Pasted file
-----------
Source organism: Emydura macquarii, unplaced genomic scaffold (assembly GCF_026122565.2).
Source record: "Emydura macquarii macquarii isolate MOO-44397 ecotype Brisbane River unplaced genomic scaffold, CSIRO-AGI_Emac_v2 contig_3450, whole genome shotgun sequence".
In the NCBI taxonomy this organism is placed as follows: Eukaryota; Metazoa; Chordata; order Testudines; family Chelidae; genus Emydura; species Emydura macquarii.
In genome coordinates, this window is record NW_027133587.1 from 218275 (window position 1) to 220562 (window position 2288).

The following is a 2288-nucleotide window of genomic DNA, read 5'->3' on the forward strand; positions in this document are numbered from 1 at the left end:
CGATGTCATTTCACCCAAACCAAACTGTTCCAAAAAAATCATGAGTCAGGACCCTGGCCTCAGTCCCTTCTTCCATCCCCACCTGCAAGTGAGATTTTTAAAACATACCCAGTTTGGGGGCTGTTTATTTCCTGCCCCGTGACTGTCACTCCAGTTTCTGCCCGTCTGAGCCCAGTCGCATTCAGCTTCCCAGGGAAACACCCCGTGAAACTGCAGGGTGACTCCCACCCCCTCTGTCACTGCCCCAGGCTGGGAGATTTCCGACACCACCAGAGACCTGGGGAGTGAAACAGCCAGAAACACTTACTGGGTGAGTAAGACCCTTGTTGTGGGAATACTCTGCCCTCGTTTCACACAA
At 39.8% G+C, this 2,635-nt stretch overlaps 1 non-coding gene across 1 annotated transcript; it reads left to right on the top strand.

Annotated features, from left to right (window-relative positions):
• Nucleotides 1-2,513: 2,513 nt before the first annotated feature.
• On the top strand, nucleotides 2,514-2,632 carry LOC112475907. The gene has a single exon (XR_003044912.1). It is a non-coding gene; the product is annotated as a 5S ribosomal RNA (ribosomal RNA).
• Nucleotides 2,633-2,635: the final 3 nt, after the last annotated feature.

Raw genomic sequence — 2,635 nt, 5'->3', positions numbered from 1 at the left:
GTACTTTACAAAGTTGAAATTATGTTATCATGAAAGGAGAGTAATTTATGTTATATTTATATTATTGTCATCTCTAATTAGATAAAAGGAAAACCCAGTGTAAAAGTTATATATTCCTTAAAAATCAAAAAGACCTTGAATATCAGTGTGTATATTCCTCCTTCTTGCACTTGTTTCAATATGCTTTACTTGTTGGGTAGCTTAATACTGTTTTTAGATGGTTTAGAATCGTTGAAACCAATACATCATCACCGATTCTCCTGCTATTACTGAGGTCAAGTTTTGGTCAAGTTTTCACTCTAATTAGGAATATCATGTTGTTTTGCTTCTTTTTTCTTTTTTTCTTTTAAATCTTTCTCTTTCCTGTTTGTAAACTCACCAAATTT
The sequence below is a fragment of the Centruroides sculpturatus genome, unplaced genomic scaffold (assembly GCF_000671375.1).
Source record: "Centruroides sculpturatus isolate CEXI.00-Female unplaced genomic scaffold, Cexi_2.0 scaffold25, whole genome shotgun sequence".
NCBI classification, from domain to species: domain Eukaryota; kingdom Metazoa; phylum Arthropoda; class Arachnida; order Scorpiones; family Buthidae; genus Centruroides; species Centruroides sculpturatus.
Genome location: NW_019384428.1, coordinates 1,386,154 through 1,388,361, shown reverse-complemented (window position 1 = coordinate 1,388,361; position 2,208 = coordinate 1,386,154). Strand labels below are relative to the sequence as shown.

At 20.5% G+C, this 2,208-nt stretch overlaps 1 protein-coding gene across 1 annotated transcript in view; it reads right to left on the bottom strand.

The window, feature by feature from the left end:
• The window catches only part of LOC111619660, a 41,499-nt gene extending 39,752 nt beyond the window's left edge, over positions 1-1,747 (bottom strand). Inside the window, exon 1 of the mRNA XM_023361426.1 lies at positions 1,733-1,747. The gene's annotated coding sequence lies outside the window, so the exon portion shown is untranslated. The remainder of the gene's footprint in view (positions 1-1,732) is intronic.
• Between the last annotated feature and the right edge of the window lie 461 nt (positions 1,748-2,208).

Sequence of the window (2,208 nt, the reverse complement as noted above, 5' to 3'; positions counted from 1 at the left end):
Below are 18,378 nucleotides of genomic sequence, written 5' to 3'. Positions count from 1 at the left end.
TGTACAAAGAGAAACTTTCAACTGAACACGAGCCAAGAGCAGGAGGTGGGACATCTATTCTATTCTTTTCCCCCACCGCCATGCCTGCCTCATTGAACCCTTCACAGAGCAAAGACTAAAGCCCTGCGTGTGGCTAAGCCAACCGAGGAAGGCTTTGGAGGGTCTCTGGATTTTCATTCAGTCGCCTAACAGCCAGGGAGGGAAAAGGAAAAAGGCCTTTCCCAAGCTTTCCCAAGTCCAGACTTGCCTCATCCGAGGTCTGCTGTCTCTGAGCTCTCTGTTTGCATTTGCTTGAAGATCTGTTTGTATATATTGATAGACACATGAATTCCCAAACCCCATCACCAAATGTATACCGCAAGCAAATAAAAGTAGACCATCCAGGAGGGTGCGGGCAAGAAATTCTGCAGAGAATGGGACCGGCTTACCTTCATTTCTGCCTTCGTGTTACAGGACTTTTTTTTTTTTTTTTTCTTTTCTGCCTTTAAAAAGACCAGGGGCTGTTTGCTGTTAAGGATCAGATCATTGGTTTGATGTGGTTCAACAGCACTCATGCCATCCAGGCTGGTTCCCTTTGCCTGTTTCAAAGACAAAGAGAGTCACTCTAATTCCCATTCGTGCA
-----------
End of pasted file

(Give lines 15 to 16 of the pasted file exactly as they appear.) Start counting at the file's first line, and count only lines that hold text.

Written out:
Source record: "Centruroides sculpturatus isolate CEXI.00-Female unplaced genomic scaffold, Cexi_2.0 scaffold25, whole genome shotgun sequence".
NCBI classification, from domain to species: domain Eukaryota; kingdom Metazoa; phylum Arthropoda; class Arachnida; order Scorpiones; family Buthidae; genus Centruroides; species Centruroides sculpturatus.